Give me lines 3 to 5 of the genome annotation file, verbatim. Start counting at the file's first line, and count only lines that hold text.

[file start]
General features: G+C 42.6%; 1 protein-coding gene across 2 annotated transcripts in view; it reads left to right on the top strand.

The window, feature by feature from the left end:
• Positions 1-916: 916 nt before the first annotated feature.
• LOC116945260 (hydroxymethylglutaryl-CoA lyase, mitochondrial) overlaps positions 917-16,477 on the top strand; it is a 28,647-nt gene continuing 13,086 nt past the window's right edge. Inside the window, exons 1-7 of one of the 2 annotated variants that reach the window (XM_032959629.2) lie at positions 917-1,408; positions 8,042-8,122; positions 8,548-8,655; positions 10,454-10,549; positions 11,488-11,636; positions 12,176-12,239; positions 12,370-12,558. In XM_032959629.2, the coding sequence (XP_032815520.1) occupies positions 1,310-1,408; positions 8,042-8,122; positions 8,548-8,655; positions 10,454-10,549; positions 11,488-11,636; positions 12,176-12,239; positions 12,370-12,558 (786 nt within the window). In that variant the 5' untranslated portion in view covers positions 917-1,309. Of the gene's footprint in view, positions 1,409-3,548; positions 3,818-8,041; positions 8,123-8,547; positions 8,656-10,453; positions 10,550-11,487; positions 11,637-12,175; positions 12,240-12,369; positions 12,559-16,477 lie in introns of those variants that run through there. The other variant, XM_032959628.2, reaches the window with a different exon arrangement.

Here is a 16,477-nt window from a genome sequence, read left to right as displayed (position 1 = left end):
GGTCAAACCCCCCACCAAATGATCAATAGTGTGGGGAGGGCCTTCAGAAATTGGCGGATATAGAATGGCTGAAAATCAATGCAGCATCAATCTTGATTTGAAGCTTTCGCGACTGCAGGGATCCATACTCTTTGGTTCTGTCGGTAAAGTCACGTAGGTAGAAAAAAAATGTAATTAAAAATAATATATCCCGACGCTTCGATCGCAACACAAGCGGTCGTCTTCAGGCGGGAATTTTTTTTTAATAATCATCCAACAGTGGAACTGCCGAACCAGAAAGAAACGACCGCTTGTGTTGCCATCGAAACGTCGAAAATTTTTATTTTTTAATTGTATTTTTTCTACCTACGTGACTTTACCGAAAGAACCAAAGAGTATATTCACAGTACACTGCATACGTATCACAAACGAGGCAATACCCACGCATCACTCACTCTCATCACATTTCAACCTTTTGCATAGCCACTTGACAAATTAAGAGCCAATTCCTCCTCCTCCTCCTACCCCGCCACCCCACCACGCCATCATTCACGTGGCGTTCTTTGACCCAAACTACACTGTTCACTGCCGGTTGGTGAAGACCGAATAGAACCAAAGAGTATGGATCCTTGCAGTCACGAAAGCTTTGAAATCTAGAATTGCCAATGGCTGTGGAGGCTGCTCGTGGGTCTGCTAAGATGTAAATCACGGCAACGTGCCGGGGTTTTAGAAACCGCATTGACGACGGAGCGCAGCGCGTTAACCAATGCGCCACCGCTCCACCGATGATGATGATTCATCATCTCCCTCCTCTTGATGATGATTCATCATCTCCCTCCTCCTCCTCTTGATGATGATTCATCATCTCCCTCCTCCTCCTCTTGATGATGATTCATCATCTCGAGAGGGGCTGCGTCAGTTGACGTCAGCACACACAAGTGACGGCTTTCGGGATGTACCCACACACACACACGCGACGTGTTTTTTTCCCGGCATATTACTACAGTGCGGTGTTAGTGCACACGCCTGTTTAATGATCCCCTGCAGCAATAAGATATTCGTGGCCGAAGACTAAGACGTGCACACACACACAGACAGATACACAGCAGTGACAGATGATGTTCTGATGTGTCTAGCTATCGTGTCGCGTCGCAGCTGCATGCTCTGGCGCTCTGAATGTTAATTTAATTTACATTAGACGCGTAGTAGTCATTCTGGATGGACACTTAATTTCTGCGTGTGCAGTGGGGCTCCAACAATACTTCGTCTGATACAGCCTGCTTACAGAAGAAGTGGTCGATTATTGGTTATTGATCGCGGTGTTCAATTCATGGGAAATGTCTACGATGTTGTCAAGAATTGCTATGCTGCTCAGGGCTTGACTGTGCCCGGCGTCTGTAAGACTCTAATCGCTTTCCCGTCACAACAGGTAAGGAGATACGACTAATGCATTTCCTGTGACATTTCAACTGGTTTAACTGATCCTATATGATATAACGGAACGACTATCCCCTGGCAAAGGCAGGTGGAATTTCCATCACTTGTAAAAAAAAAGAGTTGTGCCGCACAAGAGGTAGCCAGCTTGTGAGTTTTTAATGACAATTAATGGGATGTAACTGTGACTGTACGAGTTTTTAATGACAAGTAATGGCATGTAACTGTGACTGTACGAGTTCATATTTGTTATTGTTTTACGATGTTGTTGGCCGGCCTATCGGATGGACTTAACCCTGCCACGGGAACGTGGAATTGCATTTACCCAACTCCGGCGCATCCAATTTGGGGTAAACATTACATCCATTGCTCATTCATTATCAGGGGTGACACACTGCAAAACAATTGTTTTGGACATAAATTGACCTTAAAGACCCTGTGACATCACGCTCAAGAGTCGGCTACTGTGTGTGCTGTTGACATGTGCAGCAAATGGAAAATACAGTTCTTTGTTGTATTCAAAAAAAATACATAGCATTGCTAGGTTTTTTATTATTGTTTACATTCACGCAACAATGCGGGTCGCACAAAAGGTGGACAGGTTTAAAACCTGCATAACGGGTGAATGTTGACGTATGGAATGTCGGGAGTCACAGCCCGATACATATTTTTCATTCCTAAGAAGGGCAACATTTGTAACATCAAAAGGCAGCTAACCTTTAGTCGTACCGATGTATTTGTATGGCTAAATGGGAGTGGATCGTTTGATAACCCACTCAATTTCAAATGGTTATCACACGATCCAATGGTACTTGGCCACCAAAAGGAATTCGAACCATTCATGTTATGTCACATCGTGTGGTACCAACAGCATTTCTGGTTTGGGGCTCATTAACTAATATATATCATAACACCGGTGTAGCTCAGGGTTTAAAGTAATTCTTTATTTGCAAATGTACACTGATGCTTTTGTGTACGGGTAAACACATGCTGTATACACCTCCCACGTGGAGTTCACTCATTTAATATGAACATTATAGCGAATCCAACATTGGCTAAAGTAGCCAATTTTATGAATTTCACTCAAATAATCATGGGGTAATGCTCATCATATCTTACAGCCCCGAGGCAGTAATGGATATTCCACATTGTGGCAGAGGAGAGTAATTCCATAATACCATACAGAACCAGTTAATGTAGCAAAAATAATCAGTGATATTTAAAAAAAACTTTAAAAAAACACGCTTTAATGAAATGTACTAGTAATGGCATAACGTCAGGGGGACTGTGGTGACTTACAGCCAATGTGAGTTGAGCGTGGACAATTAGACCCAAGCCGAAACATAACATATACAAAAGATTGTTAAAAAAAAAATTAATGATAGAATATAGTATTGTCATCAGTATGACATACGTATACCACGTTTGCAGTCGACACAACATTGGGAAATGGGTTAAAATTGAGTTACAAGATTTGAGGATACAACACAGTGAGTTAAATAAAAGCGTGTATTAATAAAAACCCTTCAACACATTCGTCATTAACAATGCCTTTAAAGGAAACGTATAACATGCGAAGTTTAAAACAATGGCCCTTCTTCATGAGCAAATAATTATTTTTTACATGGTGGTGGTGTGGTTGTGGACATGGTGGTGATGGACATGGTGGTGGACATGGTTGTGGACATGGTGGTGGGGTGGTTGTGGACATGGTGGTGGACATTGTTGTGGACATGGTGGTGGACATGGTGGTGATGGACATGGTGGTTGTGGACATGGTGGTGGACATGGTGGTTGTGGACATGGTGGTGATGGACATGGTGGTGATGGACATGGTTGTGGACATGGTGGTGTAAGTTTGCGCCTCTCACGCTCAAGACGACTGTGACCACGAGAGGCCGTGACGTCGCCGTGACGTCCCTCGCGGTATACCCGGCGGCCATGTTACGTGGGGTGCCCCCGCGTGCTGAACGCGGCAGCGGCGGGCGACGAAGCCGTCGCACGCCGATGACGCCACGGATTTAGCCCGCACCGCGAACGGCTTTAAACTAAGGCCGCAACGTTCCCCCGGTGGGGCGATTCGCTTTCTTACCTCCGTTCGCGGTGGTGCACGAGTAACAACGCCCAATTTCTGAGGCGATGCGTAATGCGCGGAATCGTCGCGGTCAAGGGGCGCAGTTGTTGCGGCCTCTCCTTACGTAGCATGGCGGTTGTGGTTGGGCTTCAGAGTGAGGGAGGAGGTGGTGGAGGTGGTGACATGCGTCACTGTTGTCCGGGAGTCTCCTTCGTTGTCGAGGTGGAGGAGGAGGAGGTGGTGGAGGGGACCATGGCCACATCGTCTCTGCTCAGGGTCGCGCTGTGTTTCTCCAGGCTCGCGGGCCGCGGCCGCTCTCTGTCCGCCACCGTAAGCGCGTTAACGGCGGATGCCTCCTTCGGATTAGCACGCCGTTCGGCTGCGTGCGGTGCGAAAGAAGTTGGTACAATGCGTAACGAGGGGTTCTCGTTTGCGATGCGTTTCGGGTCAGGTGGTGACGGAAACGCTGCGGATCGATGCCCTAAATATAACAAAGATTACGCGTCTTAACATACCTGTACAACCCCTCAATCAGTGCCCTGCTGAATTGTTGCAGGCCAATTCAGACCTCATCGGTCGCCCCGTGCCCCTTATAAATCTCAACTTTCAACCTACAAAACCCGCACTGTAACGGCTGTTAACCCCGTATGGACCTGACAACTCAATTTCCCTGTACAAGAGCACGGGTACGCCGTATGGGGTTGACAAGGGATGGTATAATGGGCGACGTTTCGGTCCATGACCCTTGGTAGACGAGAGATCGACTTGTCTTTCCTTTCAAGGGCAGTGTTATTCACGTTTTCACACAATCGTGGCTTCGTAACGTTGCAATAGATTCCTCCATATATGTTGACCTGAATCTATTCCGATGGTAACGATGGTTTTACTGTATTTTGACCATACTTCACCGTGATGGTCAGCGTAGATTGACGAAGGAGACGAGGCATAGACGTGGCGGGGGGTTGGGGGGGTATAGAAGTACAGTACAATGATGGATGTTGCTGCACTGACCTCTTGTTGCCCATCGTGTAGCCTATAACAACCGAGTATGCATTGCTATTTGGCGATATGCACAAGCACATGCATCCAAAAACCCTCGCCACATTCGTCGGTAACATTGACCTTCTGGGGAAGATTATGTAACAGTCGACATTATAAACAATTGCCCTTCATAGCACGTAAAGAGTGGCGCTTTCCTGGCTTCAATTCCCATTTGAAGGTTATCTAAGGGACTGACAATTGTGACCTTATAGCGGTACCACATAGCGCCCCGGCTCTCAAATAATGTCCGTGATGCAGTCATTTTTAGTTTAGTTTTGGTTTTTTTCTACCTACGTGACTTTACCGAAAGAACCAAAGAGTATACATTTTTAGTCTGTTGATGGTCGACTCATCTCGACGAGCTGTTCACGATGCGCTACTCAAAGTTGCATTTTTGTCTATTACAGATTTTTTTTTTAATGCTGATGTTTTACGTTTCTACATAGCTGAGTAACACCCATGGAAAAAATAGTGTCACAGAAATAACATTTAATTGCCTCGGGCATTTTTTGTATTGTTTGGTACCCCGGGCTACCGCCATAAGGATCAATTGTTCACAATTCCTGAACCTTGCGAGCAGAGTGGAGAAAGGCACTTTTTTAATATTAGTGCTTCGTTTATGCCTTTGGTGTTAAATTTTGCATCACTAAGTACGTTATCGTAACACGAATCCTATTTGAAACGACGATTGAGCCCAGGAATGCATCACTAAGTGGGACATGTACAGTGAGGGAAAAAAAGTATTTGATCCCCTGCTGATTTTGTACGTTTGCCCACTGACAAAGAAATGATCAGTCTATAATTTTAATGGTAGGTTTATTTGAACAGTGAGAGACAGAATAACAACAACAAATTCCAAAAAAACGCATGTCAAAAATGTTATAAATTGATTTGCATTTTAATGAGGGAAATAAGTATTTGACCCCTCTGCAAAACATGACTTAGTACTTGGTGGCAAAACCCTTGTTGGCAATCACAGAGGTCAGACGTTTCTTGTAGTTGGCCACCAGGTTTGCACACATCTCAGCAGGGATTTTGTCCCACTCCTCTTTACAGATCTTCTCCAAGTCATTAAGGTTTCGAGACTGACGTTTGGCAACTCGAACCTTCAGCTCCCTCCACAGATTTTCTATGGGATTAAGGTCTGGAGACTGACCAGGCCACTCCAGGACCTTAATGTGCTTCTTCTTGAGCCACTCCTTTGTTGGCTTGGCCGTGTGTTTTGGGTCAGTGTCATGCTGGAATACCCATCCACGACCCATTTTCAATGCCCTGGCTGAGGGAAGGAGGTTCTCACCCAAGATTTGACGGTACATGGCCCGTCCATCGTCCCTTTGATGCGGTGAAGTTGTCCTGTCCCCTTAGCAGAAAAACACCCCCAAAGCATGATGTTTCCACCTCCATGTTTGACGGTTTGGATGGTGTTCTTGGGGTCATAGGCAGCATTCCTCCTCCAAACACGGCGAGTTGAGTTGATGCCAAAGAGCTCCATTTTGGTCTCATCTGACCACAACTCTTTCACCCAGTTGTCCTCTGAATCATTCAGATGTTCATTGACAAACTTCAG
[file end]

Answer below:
• Positions 1-916: 916 nt before the first annotated feature.
• LOC116945260 (hydroxymethylglutaryl-CoA lyase, mitochondrial) overlaps positions 917-16,477 on the top strand; it is a 28,647-nt gene continuing 13,086 nt past the window's right edge. Inside the window, exons 1-7 of one of the 2 annotated variants that reach the window (XM_032959629.2) lie at positions 917-1,408; positions 8,042-8,122; positions 8,548-8,655; positions 10,454-10,549; positions 11,488-11,636; positions 12,176-12,239; positions 12,370-12,558. In XM_032959629.2, the coding sequence (XP_032815520.1) occupies positions 1,310-1,408; positions 8,042-8,122; positions 8,548-8,655; positions 10,454-10,549; positions 11,488-11,636; positions 12,176-12,239; positions 12,370-12,558 (786 nt within the window). In that variant the 5' untranslated portion in view covers positions 917-1,309. Of the gene's footprint in view, positions 1,409-3,548; positions 3,818-8,041; positions 8,123-8,547; positions 8,656-10,453; positions 10,550-11,487; positions 11,637-12,175; positions 12,240-12,369; positions 12,559-16,477 lie in introns of those variants that run through there. The other variant, XM_032959628.2, reaches the window with a different exon arrangement.

Here is a 16,477-nt window from a genome sequence, read left to right as displayed (position 1 = left end):